RIVER FALLS -- Over 25 years after Dutch elm disease hit River Falls, the city and subsequently Pierce County is again facing the demise of a tree species. This time thanks to the destructive emerald ash borer.
The presence of the pest in River Falls was confirmed in July on private property, marking the first appearance in Pierce County, although River Falls has been preparing for the infestation for over a decade.
Neighboring communities including Hudson are already officially bitten, and other municipalities are gearing up their action plan ahead of confirmed presence.
River Falls city forester Nathan Croes said he had hoped for a few more years of being borer-free in the city.
In just three to five years, River Falls could see the pest spread to its peak.
“It’s here and it’s not going to go away,” Croes said at an Oct. 8 River Falls City Council meeting.
The council reviewed the first reading for a new tree ordinance replacing the outdated Dutch elm disease plans and including updates for emerald ash borer. The ordinance outlines the city’s responsibility and right to inspect and remove ash trees on public and private property that might become a hazard.
Croes said removing ash trees early is the safest recommendation as infested ash trees become brittle when dying and difficult to remove over time.
“We haven’t planted one since 2004 and have known this was coming,” Croes added.
River Falls has approximately 8,000 total trees on public property. About 25% of those are ash trees. This number does not reflect any private property ash trees.
The trees where the insect was detected have been removed, and monitoring and select-cutting ash trees is underway. Larger trees that provide significant benefit to public property will be systemically chemically treated, but most smaller trees less than 12 inches in diameter will be removed and eventually replaced.
This means the tree-lined road ways of Lawson Lane, Golf View Drive, Sunset Lane and Roosevelt Street in River Falls might look a lot different in the coming years as the city plans for ash trees to be put to rest.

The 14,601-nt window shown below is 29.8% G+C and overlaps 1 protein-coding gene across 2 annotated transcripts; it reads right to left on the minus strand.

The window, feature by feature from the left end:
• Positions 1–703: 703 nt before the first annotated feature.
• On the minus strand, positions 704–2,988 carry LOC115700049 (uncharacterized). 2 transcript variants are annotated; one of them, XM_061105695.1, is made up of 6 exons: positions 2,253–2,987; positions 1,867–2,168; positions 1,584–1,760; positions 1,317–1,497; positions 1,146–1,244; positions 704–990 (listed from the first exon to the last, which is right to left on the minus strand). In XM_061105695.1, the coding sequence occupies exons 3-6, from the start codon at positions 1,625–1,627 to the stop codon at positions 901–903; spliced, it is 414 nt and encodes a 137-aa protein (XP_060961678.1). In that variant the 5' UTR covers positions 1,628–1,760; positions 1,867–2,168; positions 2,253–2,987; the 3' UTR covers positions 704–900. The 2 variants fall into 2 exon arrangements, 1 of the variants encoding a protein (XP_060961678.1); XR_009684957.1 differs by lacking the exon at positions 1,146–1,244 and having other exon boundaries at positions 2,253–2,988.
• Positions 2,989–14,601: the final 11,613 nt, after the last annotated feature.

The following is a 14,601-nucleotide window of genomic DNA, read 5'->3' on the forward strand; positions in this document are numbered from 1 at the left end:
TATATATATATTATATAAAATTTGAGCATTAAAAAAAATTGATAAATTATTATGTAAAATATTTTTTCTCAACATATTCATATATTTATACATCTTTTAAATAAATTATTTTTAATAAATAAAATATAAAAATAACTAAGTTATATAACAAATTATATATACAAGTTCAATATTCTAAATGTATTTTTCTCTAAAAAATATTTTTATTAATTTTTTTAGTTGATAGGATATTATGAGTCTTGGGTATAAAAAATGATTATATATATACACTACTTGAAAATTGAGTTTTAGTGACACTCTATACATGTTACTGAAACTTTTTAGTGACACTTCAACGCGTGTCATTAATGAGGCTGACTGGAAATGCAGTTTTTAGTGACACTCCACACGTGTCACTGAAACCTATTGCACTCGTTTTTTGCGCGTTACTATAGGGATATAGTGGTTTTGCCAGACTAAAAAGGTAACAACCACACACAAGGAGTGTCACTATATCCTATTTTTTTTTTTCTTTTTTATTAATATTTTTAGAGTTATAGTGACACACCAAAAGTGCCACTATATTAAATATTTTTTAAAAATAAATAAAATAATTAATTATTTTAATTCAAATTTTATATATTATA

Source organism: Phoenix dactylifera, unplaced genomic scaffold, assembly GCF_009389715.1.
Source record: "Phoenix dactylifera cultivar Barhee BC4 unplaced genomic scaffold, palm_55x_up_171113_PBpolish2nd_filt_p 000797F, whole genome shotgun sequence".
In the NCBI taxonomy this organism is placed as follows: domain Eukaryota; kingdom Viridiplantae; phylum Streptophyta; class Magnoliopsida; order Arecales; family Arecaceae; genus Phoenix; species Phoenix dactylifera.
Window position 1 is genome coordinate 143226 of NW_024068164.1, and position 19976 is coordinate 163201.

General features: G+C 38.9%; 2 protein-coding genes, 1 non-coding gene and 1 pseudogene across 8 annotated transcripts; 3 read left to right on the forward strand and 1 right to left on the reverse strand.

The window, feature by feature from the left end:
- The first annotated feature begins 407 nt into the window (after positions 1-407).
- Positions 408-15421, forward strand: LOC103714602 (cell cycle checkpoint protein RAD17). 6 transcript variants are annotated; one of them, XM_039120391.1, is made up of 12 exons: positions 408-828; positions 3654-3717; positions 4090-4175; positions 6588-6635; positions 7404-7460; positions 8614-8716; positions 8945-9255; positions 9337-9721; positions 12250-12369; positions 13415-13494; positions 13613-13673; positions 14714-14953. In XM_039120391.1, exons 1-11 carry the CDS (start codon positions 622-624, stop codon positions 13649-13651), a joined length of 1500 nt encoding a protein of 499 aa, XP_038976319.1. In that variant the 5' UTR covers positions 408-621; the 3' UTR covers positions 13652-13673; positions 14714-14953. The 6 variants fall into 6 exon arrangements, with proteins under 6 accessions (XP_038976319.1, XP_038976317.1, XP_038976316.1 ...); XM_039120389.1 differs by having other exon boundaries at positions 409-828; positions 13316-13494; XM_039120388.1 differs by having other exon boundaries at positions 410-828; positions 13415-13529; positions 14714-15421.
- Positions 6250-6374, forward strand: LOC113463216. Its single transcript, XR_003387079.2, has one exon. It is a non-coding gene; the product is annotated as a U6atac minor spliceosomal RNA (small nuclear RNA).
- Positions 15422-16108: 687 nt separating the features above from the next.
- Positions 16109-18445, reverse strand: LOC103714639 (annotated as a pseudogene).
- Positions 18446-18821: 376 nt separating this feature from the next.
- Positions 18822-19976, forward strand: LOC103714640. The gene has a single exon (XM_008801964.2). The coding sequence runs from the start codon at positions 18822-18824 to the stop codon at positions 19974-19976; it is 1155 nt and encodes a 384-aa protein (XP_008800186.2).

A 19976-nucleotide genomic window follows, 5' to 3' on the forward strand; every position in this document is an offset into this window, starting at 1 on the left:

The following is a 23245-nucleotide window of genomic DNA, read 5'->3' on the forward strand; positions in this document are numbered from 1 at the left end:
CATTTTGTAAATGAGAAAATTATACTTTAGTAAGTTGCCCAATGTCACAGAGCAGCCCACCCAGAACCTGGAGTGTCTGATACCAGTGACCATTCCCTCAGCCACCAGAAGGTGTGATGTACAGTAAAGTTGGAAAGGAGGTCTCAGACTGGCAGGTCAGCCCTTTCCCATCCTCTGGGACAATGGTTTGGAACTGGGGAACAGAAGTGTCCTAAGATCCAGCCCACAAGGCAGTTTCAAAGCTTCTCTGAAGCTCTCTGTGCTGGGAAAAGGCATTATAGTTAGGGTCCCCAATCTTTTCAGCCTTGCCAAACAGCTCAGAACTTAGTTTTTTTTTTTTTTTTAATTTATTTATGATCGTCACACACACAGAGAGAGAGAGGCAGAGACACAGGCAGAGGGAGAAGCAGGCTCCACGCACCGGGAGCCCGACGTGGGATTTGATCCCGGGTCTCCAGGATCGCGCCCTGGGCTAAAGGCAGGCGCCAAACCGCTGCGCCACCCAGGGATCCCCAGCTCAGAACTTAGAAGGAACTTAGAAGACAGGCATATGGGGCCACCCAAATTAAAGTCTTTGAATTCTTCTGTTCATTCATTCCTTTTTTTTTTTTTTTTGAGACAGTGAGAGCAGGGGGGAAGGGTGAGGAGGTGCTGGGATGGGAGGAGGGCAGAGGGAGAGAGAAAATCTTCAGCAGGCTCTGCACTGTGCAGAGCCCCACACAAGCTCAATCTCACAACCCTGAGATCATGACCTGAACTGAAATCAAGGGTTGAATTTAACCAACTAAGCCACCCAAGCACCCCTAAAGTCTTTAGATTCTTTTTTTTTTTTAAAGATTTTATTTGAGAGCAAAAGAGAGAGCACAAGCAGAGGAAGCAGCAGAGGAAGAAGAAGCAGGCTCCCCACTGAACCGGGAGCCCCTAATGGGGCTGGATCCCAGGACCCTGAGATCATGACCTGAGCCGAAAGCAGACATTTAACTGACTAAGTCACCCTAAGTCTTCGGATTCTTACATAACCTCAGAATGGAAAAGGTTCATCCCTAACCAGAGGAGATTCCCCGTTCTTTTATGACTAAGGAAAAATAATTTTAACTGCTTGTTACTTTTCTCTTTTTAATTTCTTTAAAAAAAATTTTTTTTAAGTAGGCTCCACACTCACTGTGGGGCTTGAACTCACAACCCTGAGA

Replanting various types of trees would protect the city from losing thousands more trees to a species-specific disease or infestation in the future, Croes said.
More information about River Falls’ ordinance, emerald ash borer plan and answers to private property owner questions can be found by searching “emerald ash borer” on the city of River Falls website.
The bug’s big national, local spread
The emerald ash borer initially weaseled its way into North America through packaging materials transported from Asia to Michigan in 2002. The species has now spread to every state east of Colorado except Florida, Mississippi and North Dakota, according to the United States Department of Agriculture.
Most of southeastern Wisconsin has been bitten by the bug already, while most of the northern half remains untouched.
Brad Johnson, a regional urban forestry coordinator with the Wisconsin Department of Natural Resources, focuses on western Wisconsin’s forestry division. He said Pierce County could see the invasive species spread two or fewer miles each year.
Although the bug rarely flies long distances, once it has found a group of ash trees, the pest’s presence is inevitability mobile because humans transport wood housing the species, River Falls city forester Nathan Croes said. As of last year all Wisconsin counties are now quarantined for the emerald ash borer, and though firewood can be moved between quarantined counties, the Department of Agriculture, Trade and Consumer Protection strongly discourages doing so due to the risk of transporting other pests and diseases.
Hudson is already dealing with the bug and other communities in St. Croix County are acting on their preparedness plan.
Emerald ash borer was first confirmed in the city in July 2018, off Crest View Drive and Carmichael Road, as well as in the Town of Hudson along Fraser Lane.
The city has reached its goal of treating 10% of the ash population in city parks and right of ways, said Parks Director Mike Mroz.
Like River Falls, Hudson has been working to prepare for the invasive species for years. The Urban Forestry Board completed a full inventory of public trees, and in 2012 instituted a plan to deal with the emerald ash borer.
Hudson continues to remove and replace areas with high densities of ash trees.
High-risk trees were the first to be removed, before foresters focuseson removing smaller ash trees a foot or less in diameter as well as treating trees.
A state grant awarded in December 2018 has helped the process.
Although the pest has not been officially detected in the New Richmond city limits, the plan to prepare for the infestation has been in the works since last year.
New Richmond adopted its management plan in 2017.
In 2018, the first phase was implemented and 58 ash trees with a trunk diameter of 6 inches or less located in street boulevards were removed regardless of their health. Eleven additional ash trees were removed due to their condition rating of “poor” or “dead” as recorded in the city’s 2017 comprehensive tree inventory.
“Our removals in 2019 have been more limited based on budget, as well as the fact that EAB is lingering just on the fringe of that 15 mile mark that was set out as a measurement to kick off the next phase,” Public Works Director Jeremiah Wendt said.
He has been asked to investigate several trees on private property.
“I have had contact from a number of residents this year wondering if EAB is the reason that their tree is dying. I’ve investigated several trees that folks have called in, but haven’t found any with the telltale signs of EAB,” Wendt said.